Like everyone else, Dak Prescott prefers generational financial security, enough for his family, and his family’s family, and his family’s family’s family.
Unlike everyone else, including his high-profile Dallas Cowboys teammate, Prescott isn’t willing to take the situation into his own hands. No protests, holdouts or excursions to Mexico. No negotiating through the media, nor airing of public laundry.
Just football — and nothing but.
“Obviously I want to see it done,” Prescott said following Thursday’s practice, per Todd Archer of ESPN.com. “To put a time frame on it, I think I’ve said this before, I’m not going to do that. At this point my focus is all on the Giants and the Giants defense and what this team needs to do to win the game. And next week it will roll to the next opponent. I don’t want to blur my mind or distract myself any with thinking about those talks or thinking about what’s going on when I’ve got enough on my plate to handle. So I’m just focused on the Giants and I’ve got people to take care of [the contract].”
The wheeling-and-dealing Cowboys, fresh off inking running back Ezekiel Elliott to a historic extension, presumably have shifted their focus to Prescott, who’s entering the final year of his rookie contract, unrestricted free agency inexplicably on the horizon. If things go according to plan — and most have this offseason — the franchise signal-caller won’t sniff the open market.
But the questions are, and have been: When will Prescott put pen to paper? At what cost?
That’s for Dak’s representatives to hammer out, likely using the new Jared Goff deal ($110 million guaranteed) as a baseline. The Cowboys might have little choice but to concede, with some in league circles believing a pact could come together before Sunday’s season-opener.
Owner Jerry Jones didn’t necessarily disagree, saying with a smile Thursday, “We’ve still got three or four days here.” Jones also confirmed, perhaps fairly redundantly, that Prescott is a top priority for the organization.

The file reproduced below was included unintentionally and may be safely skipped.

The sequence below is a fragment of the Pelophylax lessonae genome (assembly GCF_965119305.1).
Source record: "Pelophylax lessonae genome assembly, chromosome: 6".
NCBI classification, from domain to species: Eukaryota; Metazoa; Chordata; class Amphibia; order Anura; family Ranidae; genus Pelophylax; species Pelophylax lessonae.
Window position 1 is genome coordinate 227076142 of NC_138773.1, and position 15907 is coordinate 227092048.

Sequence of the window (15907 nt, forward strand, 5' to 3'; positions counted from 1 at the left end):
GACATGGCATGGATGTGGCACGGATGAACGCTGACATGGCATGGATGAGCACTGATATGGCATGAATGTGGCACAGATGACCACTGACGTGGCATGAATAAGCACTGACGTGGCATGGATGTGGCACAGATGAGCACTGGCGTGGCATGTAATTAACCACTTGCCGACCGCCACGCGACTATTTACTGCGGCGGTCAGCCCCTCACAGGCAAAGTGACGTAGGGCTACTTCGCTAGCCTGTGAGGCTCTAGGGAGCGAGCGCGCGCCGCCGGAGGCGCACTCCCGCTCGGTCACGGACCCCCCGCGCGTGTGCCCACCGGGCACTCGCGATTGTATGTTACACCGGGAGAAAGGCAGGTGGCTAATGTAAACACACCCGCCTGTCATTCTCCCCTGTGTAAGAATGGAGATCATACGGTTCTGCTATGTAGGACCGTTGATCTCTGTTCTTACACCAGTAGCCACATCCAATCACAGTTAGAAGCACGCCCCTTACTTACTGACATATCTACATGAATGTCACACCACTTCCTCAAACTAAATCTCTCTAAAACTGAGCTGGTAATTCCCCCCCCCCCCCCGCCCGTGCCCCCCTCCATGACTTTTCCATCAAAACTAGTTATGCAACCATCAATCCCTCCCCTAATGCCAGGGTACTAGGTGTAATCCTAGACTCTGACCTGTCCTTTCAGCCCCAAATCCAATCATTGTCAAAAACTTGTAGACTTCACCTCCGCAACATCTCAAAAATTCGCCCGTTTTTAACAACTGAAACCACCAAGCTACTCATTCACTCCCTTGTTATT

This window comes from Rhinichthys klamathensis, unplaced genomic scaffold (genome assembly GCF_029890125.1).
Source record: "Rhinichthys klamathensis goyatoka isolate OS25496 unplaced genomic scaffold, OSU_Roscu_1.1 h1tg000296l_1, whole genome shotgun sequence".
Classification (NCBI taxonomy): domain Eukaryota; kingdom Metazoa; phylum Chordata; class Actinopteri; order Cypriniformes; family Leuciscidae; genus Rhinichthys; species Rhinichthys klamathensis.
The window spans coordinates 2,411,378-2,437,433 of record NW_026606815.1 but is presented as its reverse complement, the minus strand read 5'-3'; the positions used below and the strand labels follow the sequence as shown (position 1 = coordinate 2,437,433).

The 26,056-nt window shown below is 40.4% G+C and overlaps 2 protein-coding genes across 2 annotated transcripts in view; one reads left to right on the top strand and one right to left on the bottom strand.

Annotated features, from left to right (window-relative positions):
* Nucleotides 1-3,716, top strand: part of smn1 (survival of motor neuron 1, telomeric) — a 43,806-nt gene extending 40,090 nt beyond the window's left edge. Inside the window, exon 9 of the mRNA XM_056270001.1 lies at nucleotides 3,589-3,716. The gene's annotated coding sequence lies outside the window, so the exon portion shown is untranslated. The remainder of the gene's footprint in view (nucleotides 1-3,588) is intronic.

“I just can’t imagine Dak doesn’t know what we think of him,” he said, via the Cowboys’ official website. “We’re trying to put the best team around him, we want him to win Super Bowls, he’s going to be the quarterback around here for many, many years to come.”
Thus far, Dallas has locked down defensive end DeMarcus Lawrence ($105 million total value), outside linebacker Jaylon Smith ($64 million), right tackle La’el Collins ($50 million), and Elliott ($90 million) with big-money contracts. They still have three players left on their to-do list — Prescott, wide receiver Amari Cooper, and cornerback Byron Jones — with roughly $22 million in available salary cap room.
Assuming no movement, Prescott, a 2016 fourth-round pick, will take the field at AT&T Stadium making just $2.02 million for this season.
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Coop Not Close to Contract
Prescott is the next man up to the negotiating table, and the Cowboys seem willing to break the bank, while Cooper is left wanting. Team vice president Stephen Jones revealed rather cryptically Thursday that he hasn’t regularly touched base with the 25-year-old, three-time Pro Bowler’s camp.
“There haven’t been a lot of negotiations with Amari (Cooper), period. And I’m not free to be able to share why,” Jones said, per the Dallas Morning News. “I think at some point we’ll start that. I don’t know what their parameters will be.”
Zeke Pushes for Dak’s Riches
Elliott might be the engine that makes Dallas’ offense go, but there’s no position more important, in all of sports, than the one Prescott plays. The NFL’s reigning rushing champion knows this, and wants the club to ensure the two never don different colors.
“I want to play with him for the rest of my career,” Elliott said, via ESPN. “I’m excited to see what comes.”
Follow Zack Kelberman on Twitter: @KelbermanNFL